In response to allegations that YouTube illegally collected personal data from children, Google has agreed to a monumental settlement with the Federal Trade Commission (FTC).
According to an announcement from the FTC last week, Google will pay “a record $170 million,” a portion of which will go directly to the State of New York for the alleged violation of the Children’s Online Privacy Protection Act (COPPA). The law, enacted by Congress in 1998, “imposes certain requirements on operators of websites or online services directed to children under the age of 13,” the FTC states.
In a complaint filed against YouTube, a subsidiary of Google, both the FTC and attorney general of New York say the streaming platform collected “personal information—in the form of persistent identifiers that are used to track users across the Internet—from viewers of child-directed channels, without first notifying parents and getting their consent.” In turn, the complaint alleges YouTube “earned millions of dollars by using the identifiers, commonly known as cookies, to deliver targeted ads to viewers of these channels.”
According to the FTC, the $170 million penalty is the largest amount ever obtained in a COPPA case.
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Where it All Began
The violation of data protection laws by large companies is a complicated, difficult issue to fix, according to Elizabeth Carey, a marketing professor and online instructor at Johnson & Wales. “Social media companies have enjoyed legal protections for content on their platforms under Section 230 of the Communications Decency Act of 1996,” she explained. “At the time, no one really understood what the internet’s potential was beyond web commerce, and the internet was not really a two-way communication channel.”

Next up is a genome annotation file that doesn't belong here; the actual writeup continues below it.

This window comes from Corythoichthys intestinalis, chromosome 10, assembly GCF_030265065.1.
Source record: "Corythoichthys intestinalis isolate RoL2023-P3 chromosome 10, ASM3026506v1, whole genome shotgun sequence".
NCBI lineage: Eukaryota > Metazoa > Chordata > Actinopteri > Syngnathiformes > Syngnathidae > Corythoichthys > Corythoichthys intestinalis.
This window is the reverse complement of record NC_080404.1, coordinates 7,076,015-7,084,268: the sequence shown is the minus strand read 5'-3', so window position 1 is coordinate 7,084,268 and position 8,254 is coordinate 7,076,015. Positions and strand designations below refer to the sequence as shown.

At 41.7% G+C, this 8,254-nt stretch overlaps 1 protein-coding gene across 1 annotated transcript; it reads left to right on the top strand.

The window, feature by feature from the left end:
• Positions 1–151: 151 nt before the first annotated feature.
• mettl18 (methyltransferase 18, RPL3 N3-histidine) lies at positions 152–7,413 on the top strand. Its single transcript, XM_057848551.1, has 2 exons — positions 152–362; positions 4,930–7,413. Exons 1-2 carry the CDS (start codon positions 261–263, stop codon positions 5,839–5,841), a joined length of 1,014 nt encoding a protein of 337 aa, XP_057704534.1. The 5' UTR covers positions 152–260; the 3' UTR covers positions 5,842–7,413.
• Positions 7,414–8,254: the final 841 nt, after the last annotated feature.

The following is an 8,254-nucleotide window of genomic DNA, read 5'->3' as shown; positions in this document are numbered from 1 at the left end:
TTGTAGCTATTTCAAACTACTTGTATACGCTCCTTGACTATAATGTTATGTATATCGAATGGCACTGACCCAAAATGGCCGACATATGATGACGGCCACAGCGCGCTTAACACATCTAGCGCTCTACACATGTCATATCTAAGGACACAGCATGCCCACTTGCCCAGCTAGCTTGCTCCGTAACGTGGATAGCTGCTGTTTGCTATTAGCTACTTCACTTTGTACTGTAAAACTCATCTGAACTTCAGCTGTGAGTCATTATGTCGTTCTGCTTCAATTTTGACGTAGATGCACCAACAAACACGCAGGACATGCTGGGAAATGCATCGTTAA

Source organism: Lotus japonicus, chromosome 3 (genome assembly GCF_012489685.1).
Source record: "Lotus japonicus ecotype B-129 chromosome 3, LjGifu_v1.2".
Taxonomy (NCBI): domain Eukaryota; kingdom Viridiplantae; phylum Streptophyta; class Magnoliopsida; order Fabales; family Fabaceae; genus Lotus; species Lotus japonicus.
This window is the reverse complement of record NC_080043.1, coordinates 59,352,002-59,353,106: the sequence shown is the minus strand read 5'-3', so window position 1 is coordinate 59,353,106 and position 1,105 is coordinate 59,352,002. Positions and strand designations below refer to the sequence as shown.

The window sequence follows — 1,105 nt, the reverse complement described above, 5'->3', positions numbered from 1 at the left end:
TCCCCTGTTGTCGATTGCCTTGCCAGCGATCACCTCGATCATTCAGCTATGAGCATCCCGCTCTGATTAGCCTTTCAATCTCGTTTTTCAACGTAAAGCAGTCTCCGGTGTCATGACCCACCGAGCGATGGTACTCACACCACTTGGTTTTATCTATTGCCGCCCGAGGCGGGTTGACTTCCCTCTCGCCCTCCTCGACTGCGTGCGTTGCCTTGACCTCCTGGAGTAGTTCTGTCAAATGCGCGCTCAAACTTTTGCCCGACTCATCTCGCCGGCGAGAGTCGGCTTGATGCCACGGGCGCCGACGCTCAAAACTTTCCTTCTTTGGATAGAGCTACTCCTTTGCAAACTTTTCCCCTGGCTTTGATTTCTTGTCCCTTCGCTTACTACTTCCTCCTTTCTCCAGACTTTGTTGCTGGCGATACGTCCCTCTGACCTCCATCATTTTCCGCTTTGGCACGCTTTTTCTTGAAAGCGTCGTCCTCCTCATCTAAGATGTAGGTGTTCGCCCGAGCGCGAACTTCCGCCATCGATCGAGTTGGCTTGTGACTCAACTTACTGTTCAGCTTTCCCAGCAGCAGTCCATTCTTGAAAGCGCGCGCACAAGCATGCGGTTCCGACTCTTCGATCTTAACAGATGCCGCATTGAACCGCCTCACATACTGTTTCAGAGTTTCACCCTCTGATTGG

The law stated that internet companies were not legally responsible for the content they hosted so long as someone else published it there. Carey, who spent part of her career working in marketing in San Francisco during the peak years of the dot-com explosion, remembers how her clients reacted when the law was enacted. “It was like the Wild West,” she recalled. “One of my clients was an emerging tech company launching a web browser, and they were high-fiving in the hallways when it was announced.”
Responding to Recent Crackdowns
Carey says the recent headlines about Google and YouTube is not unexpected, as this isn’t the first situation where a social media company has been slapped on the wrist for questionable data practices.
“I think you have to go back a bit further on this and remember the controversy surrounding Facebook and Cambridge Analytica, which collected information used in an effort to influence the 2016 presidential election by catering to individuals’ personal biases,” said Carey, an expert in advertising, marketing, and digital and social media marketing. This practice, which she referred to as “social media mining,” is a way of drawing conclusions about a population and then using the data to sell products, services, or in the case of the Facebook controversy, political views and ideologies.
In her opinion, Carey thinks the penalty Google received was not severe enough, saying YouTube operated under full knowledge of what they were doing. “[YouTube] knowingly and illegally monitored, tracked and served targeted ads to young children to keep the ad revenue flowing from companies like Hasbro and Mattel,” she said, noting that these actions came from financial pressure from shareholders. “The steeper the fines, the more pain for content creators who are violating the FTC, the FCC, or COPPA. This will, hopefully, lead to better guidelines and stricter rules to protect social media users, YouTube viewers, and content creators.”
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